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The Métis in Western Canada: O-Tee-Paym-Soo-Wuk

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The BeginningsThe People and Their CommunitiesCulture and Lifeways

Ask about Métis food and cultural interpreters will tell you, "Rubaboo and Bannock." Ask a member of the Métis community and they may answer "Bologni and Hamburger Soup." Métis tend to prefer a diet heavy on meat but because of circumstances they are also very good at adapting their diet.

While much can be learned of the Métis life and ecology from the fur trade records, the Métis were not always privy to the same food staples as the men employed by the trading companies. While families employed in the fur trade had access to both the wild food basket and staples (and sometimes luxuries) from Europe, the Métis community had less and decreasing access to certain products, as their usefulness and cash flow diminished. After the amalgamation of the HBC and the NWC, many Métis men were laid off, and forced to find other modes of employment. Some found employment in freighting, buffalo hunting and provisioning, and later, in the buffalo robe trade, followed by the buffalo bones market. That list of markets demonstrates a steady decline in the Métis world, as the buffalo, a resource many depended on, became more and more scarce.

The Métis people came to live on other animals, as their prime resource failed. In peak rabbit years, everyone ate rabbit until they were sick of it. They hunted deer, elk and moose. When things were really bad, they ate smaller animals. Some of the families looked for work in the new areas, where there were new jobs. The men went to the gold fields, and worked on railway construction crews. They moved to mining towns and worked under ground. Some became a permanent part of the ranching world in southern Alberta.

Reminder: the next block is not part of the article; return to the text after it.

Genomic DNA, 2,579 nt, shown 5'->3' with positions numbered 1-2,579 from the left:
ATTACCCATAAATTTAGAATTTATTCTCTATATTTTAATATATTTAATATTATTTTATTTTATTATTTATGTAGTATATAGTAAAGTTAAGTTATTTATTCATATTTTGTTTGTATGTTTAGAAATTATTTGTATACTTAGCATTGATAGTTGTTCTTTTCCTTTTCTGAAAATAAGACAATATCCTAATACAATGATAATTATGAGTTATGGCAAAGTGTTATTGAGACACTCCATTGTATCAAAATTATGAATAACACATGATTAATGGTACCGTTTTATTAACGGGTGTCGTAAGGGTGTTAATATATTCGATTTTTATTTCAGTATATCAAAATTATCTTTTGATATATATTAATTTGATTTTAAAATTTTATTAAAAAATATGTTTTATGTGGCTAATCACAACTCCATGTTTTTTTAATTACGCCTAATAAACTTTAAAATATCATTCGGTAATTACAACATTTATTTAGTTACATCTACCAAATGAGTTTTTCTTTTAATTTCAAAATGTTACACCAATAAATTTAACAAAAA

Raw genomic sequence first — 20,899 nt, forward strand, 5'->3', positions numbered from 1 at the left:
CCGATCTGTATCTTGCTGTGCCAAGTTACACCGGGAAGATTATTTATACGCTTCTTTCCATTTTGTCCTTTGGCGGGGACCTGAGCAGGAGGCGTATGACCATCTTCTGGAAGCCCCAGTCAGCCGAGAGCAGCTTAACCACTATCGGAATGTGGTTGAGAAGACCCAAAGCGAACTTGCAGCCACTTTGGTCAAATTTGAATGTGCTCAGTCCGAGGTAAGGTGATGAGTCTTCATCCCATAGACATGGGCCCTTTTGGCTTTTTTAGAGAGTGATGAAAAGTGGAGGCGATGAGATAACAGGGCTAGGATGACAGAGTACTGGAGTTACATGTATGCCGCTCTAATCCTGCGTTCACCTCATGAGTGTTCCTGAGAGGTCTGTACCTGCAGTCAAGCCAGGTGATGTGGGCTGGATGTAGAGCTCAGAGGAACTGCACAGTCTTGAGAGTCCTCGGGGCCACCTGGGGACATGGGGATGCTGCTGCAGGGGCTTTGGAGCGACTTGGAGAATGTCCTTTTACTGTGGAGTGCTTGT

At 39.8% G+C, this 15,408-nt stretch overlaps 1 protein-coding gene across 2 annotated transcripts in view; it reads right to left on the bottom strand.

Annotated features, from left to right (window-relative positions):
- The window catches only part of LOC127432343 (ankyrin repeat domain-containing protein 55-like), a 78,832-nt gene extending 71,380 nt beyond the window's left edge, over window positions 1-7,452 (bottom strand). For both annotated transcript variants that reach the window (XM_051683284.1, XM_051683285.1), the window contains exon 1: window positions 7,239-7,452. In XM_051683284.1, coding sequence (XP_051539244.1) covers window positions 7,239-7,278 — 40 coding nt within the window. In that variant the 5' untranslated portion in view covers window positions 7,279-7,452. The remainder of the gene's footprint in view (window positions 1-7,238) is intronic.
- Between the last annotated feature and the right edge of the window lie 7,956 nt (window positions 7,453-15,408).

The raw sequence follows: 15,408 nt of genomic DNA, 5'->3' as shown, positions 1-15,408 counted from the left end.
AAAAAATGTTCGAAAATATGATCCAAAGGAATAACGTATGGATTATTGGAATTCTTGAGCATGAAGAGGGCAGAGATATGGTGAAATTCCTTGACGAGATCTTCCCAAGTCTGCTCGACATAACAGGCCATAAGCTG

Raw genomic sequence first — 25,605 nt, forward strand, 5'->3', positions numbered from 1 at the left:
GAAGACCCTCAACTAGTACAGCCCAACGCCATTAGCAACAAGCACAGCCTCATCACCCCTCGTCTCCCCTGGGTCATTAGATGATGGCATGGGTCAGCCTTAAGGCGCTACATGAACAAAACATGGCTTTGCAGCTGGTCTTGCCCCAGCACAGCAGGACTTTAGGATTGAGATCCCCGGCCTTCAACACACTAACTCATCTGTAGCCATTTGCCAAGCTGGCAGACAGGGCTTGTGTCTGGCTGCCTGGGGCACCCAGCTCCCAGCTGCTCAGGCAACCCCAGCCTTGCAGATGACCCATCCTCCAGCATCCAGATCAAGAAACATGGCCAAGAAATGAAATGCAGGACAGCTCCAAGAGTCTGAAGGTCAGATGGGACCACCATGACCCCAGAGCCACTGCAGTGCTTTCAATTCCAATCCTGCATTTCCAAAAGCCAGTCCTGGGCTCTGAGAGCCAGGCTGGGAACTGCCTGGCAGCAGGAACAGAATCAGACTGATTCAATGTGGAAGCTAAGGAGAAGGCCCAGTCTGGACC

The hard time they had finding employment is signalled by the diet of bologna and hamburger soup. They adapted to the new reality and learned to stretch scarce resources to feed large families. Métis websites highlight several soup recipes. The preference for soups may have begun with life in the open, when the easiest ways to cook were to roast meat over open fires or to boil meat with seasonings and vegetables in a kettle.

ChokecherriesOther favourite Métis treats were made from berries that were gathered in the summer. Favourite berries were raspberries, chokecherries and saskatoons. Raspberries could be pressed into cakes and dried. Chokecherries were mashed, with the pits left in and smashed. The resulting mixture was added to other dishes. Having a taste for the acerbic chokecherry is a marker of belonging to the prairies. Everyone enjoyed saskatoons, which were cleaned and dried into little raisins.   

The Métis women also used herbs in their cooking. They knew where to find sage and mint growing wild, as well as wild onions, wild turnip and other edible roots. Burdock, arrowhead and cattails all have edible roots. For greens, one could use lamb’s quarters (also known as pigweed), chickweed and dandelion, for example. As Métis people began to settle, they started gardens and raised most of the common vegetables: potatoes, turnips, onions, carrots, peas and beans. Some of the Métis became good gardeners and good at maintaining the wild crop plants and bushes. In some Métis communities in Manitoba, they maintain sugar maples, and produce maple syrup and maple sugar.

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